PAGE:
Science Explains the Rainbows That Appear in Hummingbirds’ Wings

Christian Spencer.

Christian Spencer became well-known for his stunning photos of hummingbirds that show rainbows in their wings, it’s a specialized technique of shooting the amazing birds, one which Spencer pioneered.

Now science has taken interest in Spencer’s work; The Physics Teacher printed one of his beautiful photos on the front cover and the periodical contains an article exploring how the tiny rainbows appear in the photos.

Cover of the Physics Teacher
The December 2023 issue of The Physics Teacher.

“Nature is full of impressive physical phenomena related to electromagnetism, fluid physics, optics, and so on,” writes Professor Francisco Torcal, a lecturer of physics at the University of Zaragoza.

“Among optical phenomena, the diffraction of light can be observed in several scenarios. Diffraction occurs when light impinges on an object whose features are close to the light wavelength.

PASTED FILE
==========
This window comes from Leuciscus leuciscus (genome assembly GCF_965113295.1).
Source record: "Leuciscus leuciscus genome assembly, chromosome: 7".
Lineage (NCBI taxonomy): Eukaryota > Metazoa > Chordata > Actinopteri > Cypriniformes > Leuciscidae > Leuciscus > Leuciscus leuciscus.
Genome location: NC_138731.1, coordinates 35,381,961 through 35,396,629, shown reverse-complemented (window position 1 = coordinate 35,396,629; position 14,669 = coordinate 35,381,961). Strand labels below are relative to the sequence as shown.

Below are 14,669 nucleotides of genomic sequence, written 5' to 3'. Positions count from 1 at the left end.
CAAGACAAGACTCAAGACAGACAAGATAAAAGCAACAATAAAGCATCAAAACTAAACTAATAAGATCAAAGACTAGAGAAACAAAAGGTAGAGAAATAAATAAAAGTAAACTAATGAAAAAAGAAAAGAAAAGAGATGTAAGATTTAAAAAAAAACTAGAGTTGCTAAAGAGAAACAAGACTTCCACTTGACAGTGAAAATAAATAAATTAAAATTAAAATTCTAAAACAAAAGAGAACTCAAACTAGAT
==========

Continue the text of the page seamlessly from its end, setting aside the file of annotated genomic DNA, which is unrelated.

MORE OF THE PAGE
“As an example, butterfly wings’ colors are due to the diffraction of the light reflected by them.”

The Hermit and the Jacobin © Christian Spencer

“Another diffraction effect is produced when light passes through the wings of some birds, such as the hummingbird,” he continues.

“The wing is composed of very tiny hairs closely positioned parallelly, which act as a diffraction grating. This effect has been masterfully captured by the photographer Christian Spencer.

“In these photographs, we may observe the color spreading that commonly occurs when a diffraction grating is illuminated by white light, from the Sun in this case.”

Hummingbirds are the smallest of birds, and some species can zip around at over 34 miles per hour while flapping their wings at over 80 times per second, making them difficult to capture.

While studying these hard-to-photograph birds, Spencer noticed that the wings would create a prism-like effect when sunlight passed through them, causing rainbow colors to appear. He then began working to snap photos of hummingbirds passing between his lens and the Sun in order to capture these rainbows on camera.

Spencer has even inspired other photographers to take on the same challenge; PetaPixel featured Stan Maupin who waited three summers to recreate the hummingbird prism shots.

More of Spencer’s work can be found on his website and Instagram. The December 2023 edition of The Physics Teacher can be found here.

Image credits: All photos by Christian Spencer.

Update 12/1: Updated quote attribution.